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A: Chicago, Illinois, United States, B: West Orange, New Jersey, United States

The First Known Motion Picture with Live-Recorded Sound: Invention of the Kinetophone

1894 to 1895
DicksonFilm Still

Dickson Experimental Sound Film (1894/95) William Dickson playing violin into acoustic phonograph recording horn as two men dance. (A fourth man, partially obscured, is visible walking behind the recording horn.)

In 1894 or 1895 inventor William K. L. Dickson, working for Thomas Edison, made The Dickson Experimental Sound Film at Edison's Black Maria movie production studio in West Orange, New Jersey. This was the first known film with live-recorded sound.  It also appears to be the first motion picture made for the Edison-Dickson Kinetophone, the first sound film system.

The version below from the Library of Congress does not include the sound track:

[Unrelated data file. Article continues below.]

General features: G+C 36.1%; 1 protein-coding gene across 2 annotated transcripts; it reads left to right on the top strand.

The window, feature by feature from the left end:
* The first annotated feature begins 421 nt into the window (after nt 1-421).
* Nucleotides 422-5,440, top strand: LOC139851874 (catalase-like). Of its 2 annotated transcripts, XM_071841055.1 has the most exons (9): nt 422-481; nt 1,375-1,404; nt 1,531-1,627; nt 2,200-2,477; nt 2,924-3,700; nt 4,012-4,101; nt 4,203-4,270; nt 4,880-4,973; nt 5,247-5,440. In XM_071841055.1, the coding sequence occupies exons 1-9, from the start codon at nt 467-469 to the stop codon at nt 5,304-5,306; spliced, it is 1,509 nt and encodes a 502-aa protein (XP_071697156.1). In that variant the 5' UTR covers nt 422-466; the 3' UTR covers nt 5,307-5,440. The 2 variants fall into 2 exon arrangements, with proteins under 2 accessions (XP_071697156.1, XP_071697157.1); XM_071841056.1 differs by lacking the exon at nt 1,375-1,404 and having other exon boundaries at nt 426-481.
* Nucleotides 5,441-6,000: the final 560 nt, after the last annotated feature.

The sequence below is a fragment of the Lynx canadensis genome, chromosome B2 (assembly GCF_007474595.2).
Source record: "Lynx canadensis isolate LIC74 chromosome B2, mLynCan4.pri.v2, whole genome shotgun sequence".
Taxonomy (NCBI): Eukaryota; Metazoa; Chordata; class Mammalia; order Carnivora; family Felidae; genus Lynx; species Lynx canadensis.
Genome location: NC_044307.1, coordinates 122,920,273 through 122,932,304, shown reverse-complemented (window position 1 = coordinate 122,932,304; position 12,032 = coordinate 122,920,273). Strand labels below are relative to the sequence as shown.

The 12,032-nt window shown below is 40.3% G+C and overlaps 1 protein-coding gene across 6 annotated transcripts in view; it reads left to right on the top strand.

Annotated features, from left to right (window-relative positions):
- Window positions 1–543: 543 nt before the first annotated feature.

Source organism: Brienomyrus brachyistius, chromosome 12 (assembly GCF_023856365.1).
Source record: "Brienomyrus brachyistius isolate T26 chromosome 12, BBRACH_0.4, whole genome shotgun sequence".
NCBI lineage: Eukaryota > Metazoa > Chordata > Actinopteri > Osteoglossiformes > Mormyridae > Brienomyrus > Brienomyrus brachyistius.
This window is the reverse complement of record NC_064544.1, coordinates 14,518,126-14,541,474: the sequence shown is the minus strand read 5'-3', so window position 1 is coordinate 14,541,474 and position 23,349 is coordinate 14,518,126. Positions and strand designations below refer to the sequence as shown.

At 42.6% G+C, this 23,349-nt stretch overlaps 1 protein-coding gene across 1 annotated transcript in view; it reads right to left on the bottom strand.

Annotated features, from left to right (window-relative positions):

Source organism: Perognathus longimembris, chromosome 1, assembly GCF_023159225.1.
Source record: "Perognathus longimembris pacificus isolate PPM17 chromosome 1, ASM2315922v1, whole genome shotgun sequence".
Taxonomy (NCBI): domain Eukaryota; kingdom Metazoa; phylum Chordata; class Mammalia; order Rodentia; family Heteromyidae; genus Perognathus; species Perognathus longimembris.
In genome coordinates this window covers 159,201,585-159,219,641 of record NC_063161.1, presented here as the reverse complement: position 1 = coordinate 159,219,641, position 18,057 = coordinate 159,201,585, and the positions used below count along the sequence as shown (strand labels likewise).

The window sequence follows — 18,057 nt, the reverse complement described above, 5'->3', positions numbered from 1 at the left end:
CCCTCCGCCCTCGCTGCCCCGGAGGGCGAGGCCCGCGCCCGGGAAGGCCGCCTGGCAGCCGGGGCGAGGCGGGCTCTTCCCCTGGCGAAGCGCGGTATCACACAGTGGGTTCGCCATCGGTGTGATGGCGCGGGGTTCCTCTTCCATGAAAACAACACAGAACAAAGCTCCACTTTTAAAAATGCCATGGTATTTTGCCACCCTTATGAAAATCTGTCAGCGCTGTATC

"Reports suggest that in July 1893, a Kinetoscope accompanied by a cylinder phonograph had been presented at the Chicago World's Fair. The first known movie made as a test of the Kinetophone was shot at Edison's New Jersey studio in late 1894 or early 1895; now referred to as the Dickson Experimental Sound Film, it is the only surviving movie with live-recorded sound made for the Kinetophone. In March 1895, Edison offered the device for sale; involving no technological innovations, it was a Kinetoscope whose modified cabinet included an accompanying cylinder phonograph. Kinetoscope owners were also offered kits with which to retrofit their equipment. The first Kinetophone exhibitions appear to have taken place in April. Though a Library of Congress educational website states, 'The picture and sound were made somewhat synchronous by connecting the two with a belt,' this is incorrect. As historian David Robinson describes, 'The Kinetophone...made no attempt at synchronization. The viewer listened through tubes to a phonograph concealed in the cabinet and performing approximately appropriate music or other sound.' Historian Douglas Gomery concurs, '[Edison] did not try to synchronize sound and image.' Leading production sound mixer Mark Ulano writes, '[O]nly 45 Kinetophones were made. They did NOT play synchronously other than the phonograph turned on when viewing and off when stopped.' Though the surviving Dickson test involves live-recorded sound, certainly most, and probably all, of the films marketed for the Kinetophone were shot as silents, predominantly march or dance subjects; exhibitors could then choose from a variety of musical cylinders offering a rhythmic match. For example, three different cylinders with orchestral performances were proposed as accompaniments for Carmencita: "Valse Santiago", "La Paloma", and "Alma-Danza Spagnola" (Wikipedia article on Kineophone, accessed 02-15-2013).

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